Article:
The distinction drawn by the Supreme Court between the termination of the lease agreement by the receiver pursuant to Article 39 BA and its rescission by the lessor pursuant to a contractual provision is a surprising one. It is difficult to see what the justification is for this distinction. Furthermore, the judgment will lead to the socially undesirable result that lessors and receivers will rush to be the first to terminate the relevant agreement, making the possibility of a successful restart of the business after bankruptcy significantly less likely.
There is some disagreement about whether a clause which entitles the lessor to rescind a lease agreement pertaining to (all or part of) a building or other structure on the grounds of the lessee's bankruptcy is valid. The prevailing view is that such a clause is invalid under Article 7:231 of the Dutch Civil Code. Pursuant to Article 7:231, the rescission of a lease agreement pertaining to (all or part of) a building or other structure on account of the lessee's failure to perform its obligations can only be effected by the court and not by the lessor.
If, as under the prevailing view, the lessor is not entitled to rescind the lease agreement without judicial intervention, proceedings initiated by the lessor for that purpose can be rendered meaningless by the receiver's termination of the lease agreement, because in actual practice it takes some time before the court rules on such matters. As a result, the lessor will always “lose the race” and will thereby be precluded from claiming contractual compensation for forgone rent. This means that the distinction the Supreme Court draws between termination by the receiver and rescission by the lessor is only relevant for lease agreements pertaining to movables, because such agreements can be rescinded without judicial intervention. If a lessor terminates a lease agreement pertaining to movables before the receiver has done so, it can claim contractual compensation for foregone rent.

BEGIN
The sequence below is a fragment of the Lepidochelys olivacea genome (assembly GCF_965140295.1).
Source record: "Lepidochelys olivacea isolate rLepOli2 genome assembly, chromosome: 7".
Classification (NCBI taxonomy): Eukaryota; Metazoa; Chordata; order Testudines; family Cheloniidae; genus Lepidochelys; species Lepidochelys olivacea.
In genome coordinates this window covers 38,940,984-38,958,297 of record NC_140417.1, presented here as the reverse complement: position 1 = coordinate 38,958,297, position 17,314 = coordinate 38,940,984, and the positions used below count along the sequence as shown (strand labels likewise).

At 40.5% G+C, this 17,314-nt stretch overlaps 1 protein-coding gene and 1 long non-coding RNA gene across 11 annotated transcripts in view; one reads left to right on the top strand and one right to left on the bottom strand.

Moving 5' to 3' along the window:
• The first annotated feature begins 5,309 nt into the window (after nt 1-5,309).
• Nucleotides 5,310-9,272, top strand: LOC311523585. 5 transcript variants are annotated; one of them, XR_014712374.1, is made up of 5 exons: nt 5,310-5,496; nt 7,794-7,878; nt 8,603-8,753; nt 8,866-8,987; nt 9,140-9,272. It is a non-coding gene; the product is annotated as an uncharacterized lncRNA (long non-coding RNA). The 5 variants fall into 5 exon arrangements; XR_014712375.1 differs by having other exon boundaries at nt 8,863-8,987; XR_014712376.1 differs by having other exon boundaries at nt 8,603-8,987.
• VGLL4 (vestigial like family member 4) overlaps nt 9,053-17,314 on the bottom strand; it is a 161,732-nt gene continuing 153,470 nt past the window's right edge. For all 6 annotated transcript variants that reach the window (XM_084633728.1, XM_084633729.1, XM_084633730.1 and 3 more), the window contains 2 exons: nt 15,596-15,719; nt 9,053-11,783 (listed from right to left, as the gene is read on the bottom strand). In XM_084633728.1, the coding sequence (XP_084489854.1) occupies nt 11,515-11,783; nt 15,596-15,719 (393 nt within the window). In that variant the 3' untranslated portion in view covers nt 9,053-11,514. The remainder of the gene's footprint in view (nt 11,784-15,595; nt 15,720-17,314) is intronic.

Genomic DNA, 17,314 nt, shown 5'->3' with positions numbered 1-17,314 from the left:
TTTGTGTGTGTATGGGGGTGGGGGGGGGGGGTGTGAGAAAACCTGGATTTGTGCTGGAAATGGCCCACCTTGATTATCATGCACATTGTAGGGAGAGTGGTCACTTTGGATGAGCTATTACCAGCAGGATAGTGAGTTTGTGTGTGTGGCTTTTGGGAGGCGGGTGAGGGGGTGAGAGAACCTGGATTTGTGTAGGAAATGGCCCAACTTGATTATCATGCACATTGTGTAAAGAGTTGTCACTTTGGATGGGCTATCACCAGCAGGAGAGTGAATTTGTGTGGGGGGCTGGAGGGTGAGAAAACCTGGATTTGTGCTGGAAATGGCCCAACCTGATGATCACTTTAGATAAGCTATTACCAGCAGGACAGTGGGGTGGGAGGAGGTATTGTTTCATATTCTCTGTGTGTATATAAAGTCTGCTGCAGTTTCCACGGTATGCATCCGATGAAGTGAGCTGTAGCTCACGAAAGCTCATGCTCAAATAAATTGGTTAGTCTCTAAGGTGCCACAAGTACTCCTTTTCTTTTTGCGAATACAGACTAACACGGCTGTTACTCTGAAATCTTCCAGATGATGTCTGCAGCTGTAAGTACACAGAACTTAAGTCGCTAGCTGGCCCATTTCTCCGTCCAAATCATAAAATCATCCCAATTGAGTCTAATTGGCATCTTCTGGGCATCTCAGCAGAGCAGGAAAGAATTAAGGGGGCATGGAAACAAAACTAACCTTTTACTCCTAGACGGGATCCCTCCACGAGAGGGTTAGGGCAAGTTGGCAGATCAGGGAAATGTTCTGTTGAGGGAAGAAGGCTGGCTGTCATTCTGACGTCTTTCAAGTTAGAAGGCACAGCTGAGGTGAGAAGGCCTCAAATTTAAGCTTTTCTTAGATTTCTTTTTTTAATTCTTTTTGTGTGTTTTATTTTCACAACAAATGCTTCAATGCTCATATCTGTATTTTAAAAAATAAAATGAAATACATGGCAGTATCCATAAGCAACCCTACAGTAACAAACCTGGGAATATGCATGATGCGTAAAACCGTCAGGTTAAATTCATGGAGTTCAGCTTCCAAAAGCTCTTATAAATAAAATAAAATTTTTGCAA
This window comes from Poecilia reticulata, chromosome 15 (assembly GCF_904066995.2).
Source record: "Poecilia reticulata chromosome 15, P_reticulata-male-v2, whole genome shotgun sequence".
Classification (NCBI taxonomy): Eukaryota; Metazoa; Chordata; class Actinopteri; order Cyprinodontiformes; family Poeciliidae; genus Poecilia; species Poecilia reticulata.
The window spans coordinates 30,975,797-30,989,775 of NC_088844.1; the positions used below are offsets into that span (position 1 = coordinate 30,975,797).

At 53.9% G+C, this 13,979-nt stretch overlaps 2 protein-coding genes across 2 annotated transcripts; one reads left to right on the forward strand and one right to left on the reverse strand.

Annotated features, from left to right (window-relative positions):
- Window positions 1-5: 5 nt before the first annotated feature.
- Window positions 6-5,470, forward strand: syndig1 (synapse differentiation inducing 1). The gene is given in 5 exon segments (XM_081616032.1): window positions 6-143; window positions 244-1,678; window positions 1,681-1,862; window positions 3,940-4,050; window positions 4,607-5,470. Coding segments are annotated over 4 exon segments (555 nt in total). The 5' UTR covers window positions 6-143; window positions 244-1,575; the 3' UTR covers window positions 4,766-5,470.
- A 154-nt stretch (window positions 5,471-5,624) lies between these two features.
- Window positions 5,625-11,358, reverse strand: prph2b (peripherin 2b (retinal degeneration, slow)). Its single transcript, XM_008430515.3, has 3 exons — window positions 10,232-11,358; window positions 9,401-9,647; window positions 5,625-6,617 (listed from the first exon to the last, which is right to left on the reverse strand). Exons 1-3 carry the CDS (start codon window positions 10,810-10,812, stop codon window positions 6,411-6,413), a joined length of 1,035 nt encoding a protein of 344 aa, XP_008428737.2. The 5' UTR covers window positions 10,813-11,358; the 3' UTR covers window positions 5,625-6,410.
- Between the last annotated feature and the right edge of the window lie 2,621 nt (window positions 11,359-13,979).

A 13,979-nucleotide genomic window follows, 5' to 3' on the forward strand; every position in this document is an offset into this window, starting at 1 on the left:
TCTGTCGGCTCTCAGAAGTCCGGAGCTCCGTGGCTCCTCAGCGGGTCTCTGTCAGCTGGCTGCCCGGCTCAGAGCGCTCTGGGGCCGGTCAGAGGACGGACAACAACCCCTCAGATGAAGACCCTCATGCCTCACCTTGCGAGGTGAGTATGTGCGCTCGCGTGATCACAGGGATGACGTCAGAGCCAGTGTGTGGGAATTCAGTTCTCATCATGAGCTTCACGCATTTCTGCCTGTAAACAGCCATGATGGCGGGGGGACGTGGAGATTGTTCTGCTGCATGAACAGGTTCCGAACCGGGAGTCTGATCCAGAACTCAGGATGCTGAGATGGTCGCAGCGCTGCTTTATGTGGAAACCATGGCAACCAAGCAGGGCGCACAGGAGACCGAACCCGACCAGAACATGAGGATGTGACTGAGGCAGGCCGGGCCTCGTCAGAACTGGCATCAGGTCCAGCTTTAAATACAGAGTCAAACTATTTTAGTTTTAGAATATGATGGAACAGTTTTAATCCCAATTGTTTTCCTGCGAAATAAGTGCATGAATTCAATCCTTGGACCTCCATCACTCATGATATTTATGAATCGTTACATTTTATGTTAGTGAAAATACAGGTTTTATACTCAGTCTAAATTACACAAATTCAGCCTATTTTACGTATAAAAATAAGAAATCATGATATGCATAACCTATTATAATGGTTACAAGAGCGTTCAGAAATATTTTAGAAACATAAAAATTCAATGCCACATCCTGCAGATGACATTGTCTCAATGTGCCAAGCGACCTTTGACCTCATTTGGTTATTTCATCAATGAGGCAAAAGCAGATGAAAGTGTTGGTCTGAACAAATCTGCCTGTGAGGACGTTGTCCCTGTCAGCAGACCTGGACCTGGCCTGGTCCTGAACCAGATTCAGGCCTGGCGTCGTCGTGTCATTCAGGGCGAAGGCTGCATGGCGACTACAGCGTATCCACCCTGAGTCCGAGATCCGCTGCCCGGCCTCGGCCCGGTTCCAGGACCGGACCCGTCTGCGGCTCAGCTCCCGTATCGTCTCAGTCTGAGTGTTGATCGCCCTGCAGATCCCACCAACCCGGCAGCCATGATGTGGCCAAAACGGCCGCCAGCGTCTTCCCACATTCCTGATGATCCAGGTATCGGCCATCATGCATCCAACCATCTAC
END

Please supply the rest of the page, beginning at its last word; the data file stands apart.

In its judgment, the Supreme Court does not address the issue of whether the import of Article 39 BA is incompatible with the agreement to provide a bank guarantee. Considering the Supreme Court’s view that the lessor cannot claim compensation from the estate for forgone rent following the termination of the lease agreement by the receiver, it cannot be ruled out that the lessor in such circumstances is also precluded from claiming compensation for forgone rent under the bank guarantee, because the compensation is ultimately charged to the estate through the counter-guarantee. If the import of Article 39 BA precludes a direct claim against the estate, it is likely that this provision also precludes an indirect claim.
As an alternative to a bank guarantee for foregone rent, the rent for an equivalent period could be paid in escrow to a third party (a bank, for example). In that case, the lease agreement cannot be terminated by the receiver pursuant to the BA until the end of period covered by the rent paid in advance. The lessor can in this way protect itself against a premature termination of the lease agreement by the receiver. In addition, the lessor can agree to refund part of the rent if the lease agreement is not prematurely terminated before the end of a specific period.
This Supreme Court judgment is probably not the final word on premature termination of lease agreements in the event of bankruptcy. It is clear that two factors are important: how the agreement is formulated and, in the case of a lease of personal property, which party terminates first: the lessor or the receiver. In the wake of this judgment, parties to lease agreements should therefore reassess their current positions and consider an alternative approach.